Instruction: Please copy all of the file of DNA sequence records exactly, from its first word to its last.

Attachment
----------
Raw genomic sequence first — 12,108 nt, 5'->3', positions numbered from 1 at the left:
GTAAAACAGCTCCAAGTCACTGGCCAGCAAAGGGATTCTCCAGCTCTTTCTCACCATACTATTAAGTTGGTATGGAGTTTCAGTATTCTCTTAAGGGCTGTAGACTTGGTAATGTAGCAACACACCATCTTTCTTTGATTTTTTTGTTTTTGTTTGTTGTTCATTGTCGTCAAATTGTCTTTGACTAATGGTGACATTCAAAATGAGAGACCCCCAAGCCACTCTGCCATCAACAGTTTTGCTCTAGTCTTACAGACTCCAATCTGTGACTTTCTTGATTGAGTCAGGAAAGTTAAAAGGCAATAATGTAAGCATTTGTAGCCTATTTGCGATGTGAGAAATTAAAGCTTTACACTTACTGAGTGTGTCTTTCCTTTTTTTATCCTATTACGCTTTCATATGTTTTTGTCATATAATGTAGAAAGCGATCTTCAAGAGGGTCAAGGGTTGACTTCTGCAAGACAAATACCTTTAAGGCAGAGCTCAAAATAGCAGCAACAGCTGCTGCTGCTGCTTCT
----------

Raw genomic sequence first — 12,108 nt, 5'->3', positions numbered from 1 at the left:
GTAAAACAGCTCCAAGTCACTGGCCAGCAAAGGGATTCTCCAGCTCTTTCTCACCATACTATTAAGTTGGTATGGAGTTTCAGTATTCTCTTAAGGGCTGTAGACTTGGTAATGTAGCAACACACCATCTTTCTTTGATTTTTTTGTTTTTGTTTGTTGTTCATTGTCGTCAAATTGTCTTTGACTAATGGTGACATTCAAAATGAGAGACCCCCAAGCCACTCTGCCATCAACAGTTTTGCTCTAGTCTTACAGACTCCAATCTGTGACTTTCTTGATTGAGTCAGGAAAGTTAAAAGGCAATAATGTAAGCATTTGTAGCCTATTTGCGATGTGAGAAATTAAAGCTTTACACTTACTGAGTGTGTCTTTCCTTTTTTTATCCTATTACGCTTTCATATGTTTTTGTCATATAATGTAGAAAGCGATCTTCAAGAGGGTCAAGGGTTGACTTCTGCAAGACAAATACCTTTAAGGCAGAGCTCAAAATAGCAGCAACAGCTGCTGCTGCTGCTTCT